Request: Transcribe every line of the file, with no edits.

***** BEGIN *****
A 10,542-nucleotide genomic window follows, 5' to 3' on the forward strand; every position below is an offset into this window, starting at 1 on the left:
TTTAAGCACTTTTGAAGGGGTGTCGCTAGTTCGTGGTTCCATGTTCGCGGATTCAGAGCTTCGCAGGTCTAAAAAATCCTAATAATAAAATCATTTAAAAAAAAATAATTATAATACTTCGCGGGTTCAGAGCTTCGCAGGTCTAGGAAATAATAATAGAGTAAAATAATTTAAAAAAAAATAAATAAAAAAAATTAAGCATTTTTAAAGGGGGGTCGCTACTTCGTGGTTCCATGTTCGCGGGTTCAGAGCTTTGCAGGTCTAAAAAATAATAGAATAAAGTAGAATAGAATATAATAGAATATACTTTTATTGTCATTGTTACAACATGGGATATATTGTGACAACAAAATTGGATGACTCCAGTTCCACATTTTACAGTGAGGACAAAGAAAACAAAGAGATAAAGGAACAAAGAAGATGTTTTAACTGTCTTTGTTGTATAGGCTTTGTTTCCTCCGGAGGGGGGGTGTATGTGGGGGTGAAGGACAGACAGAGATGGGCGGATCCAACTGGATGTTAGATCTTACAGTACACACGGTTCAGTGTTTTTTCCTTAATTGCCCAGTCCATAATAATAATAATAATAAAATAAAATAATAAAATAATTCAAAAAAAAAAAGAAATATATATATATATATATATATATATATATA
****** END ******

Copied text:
A 10,542-nucleotide genomic window follows, 5' to 3' on the forward strand; every position below is an offset into this window, starting at 1 on the left:
TTTAAGCACTTTTGAAGGGGTGTCGCTAGTTCGTGGTTCCATGTTCGCGGATTCAGAGCTTCGCAGGTCTAAAAAATCCTAATAATAAAATCATTTAAAAAAAAATAATTATAATACTTCGCGGGTTCAGAGCTTCGCAGGTCTAGGAAATAATAATAGAGTAAAATAATTTAAAAAAAAATAAATAAAAAAAATTAAGCATTTTTAAAGGGGGGTCGCTACTTCGTGGTTCCATGTTCGCGGGTTCAGAGCTTTGCAGGTCTAAAAAATAATAGAATAAAGTAGAATAGAATATAATAGAATATACTTTTATTGTCATTGTTACAACATGGGATATATTGTGACAACAAAATTGGATGACTCCAGTTCCACATTTTACAGTGAGGACAAAGAAAACAAAGAGATAAAGGAACAAAGAAGATGTTTTAACTGTCTTTGTTGTATAGGCTTTGTTTCCTCCGGAGGGGGGGTGTATGTGGGGGTGAAGGACAGACAGAGATGGGCGGATCCAACTGGATGTTAGATCTTACAGTACACACGGTTCAGTGTTTTTTCCTTAATTGCCCAGTCCATAATAATAATAATAATAAAATAAAATAATAAAATAATTCAAAAAAAAAAAGAAATATATATATATATATATATATATATATATA